All posts by pastorcbailey

Year of Scripture – James

Reading for:
Day 355 – Saturday, December 21

As a Lutheran Pastor, I’ve got to deal with the obvious . . . If you know anything about Martin Luther, than you have probably heard that Luther commonly called James “the epistle of straw.” Luther didn’t like James. He didn’t feel it was worthy of being included in the Bible. He disagreed with it’s theology, and thought it was rather pointless of a reading/writing.

Why would Luther feel such a way?

The simple answer revolves around the three “Sola’s”. These Latin pharases, “Sola Scriptura”, “Sola Gratia”, and “Sola Fide” translate accordingly to by Scripture Alone, by Grace Alone, and by Faith Alone.” For many these three statements define the heart and mind of Luther, and it certainly reflects well Paul’s words to the Ephesians, “You are saved by grace through faith.” However, James challenges that thought process by including this little thing called “works.”

“What good is it, my brothers and sisters, if you say you have faith but do not have works? Can faith save you? If a brother or sister is naked and lacks daily food, and one of you says to them, “Go in peace; keep warm and eat your fill,” and yet you do not supply their bodily needs, what is the good of that? So faith by itself, if it has no works, is dead.”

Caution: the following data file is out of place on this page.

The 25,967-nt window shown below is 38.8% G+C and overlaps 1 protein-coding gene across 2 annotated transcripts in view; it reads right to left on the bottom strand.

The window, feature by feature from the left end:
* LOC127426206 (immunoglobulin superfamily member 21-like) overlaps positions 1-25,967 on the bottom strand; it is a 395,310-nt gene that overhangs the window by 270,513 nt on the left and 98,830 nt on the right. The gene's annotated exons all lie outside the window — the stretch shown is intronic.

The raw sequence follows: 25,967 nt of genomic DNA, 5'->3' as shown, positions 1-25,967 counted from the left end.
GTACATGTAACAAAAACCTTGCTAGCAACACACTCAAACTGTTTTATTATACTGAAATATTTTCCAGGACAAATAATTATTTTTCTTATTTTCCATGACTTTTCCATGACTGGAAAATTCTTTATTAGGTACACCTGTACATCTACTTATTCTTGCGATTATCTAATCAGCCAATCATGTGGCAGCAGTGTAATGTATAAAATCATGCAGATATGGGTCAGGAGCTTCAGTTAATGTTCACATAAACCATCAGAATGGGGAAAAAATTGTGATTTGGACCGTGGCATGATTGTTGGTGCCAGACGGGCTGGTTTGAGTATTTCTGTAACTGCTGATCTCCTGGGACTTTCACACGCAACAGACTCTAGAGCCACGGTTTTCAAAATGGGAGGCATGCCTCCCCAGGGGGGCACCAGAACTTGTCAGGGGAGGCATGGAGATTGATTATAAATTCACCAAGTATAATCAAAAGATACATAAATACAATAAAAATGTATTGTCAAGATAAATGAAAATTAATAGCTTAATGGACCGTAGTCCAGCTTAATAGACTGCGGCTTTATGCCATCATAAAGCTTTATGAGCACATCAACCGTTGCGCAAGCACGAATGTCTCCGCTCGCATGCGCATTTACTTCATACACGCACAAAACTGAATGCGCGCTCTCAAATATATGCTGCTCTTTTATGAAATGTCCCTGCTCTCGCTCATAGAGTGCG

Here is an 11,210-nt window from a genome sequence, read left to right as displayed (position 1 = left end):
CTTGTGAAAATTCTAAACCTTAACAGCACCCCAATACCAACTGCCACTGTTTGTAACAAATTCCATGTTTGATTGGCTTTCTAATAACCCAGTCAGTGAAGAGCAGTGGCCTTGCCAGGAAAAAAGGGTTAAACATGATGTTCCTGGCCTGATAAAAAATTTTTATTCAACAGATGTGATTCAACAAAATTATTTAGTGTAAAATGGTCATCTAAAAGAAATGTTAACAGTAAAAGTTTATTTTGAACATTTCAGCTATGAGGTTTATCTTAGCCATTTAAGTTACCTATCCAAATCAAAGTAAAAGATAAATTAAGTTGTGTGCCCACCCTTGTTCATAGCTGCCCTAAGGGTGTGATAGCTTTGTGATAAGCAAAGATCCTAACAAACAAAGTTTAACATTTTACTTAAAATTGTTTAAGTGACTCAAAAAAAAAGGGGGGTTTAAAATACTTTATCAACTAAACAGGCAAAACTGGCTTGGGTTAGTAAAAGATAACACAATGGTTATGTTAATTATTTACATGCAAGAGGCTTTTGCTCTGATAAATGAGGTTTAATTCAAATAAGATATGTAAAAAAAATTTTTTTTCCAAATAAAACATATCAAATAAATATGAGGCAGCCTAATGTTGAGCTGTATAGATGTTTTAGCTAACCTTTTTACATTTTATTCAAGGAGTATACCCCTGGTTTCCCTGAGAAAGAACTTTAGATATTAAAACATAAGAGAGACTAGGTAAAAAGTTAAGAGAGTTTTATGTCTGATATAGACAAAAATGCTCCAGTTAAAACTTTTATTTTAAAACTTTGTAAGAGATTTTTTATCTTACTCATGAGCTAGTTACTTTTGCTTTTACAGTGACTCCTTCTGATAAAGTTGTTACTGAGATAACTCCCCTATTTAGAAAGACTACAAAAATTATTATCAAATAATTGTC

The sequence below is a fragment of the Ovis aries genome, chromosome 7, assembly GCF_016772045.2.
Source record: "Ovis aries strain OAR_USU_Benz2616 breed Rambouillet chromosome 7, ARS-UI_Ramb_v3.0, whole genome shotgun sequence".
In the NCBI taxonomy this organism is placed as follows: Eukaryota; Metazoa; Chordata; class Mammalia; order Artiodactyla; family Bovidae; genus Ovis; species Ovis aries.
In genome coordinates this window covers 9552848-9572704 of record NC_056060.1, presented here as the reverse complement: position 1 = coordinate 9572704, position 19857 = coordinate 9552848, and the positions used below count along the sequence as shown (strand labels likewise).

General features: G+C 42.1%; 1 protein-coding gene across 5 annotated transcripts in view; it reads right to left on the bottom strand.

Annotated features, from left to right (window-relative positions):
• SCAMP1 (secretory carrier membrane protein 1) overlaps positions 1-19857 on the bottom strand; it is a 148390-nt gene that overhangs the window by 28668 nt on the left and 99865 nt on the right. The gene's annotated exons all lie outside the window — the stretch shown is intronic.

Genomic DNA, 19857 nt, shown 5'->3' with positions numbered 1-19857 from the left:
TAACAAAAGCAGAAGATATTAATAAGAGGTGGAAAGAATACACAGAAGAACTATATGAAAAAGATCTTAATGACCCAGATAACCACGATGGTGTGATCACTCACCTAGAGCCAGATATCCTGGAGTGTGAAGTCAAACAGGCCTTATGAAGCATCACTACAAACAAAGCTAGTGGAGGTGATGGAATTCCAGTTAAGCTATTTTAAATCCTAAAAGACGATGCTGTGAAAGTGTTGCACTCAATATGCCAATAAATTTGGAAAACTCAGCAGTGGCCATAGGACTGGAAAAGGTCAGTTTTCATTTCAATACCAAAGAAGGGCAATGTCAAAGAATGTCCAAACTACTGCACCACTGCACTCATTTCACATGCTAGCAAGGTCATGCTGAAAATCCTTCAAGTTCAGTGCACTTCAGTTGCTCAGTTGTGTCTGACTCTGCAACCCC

(James 2:14-17)

You can see where one may struggle with this. However lets be clear, works alone do not provide the means to salvation. Only Jesus can do that! This is where Luther struggled with James. However, I believe James makes a valid point, works are important, because they are an expression of our faith. If we are living out our baptismal covenant, Faith calls us to action to care for the least of these. That is our “work” as James would remind us. Simply saying “I believe” is not enough, but sharing our faith in our actions and care for one another is our moral obligation as followers of Jesus Christ.

So lets get to work in the name of Christ!

Peace,
Pastor Bailey

Year of Scripture – Hebrews

Readings for:
Day 352 – Wednesday, December 18: Hebrews 1 – 6
Day 353 – Thursday, December 19: Hebrews 7 – 10
Day 354 – Friday, December 20: Hebrews 11 – 13

I can hear Harriet say, “Now Pastor, you know the Bible is very clear on who is supposed to make the morning coffee!” “It is?” I would reply and she would start laughing. “Of course, it does . . . He – Brews!”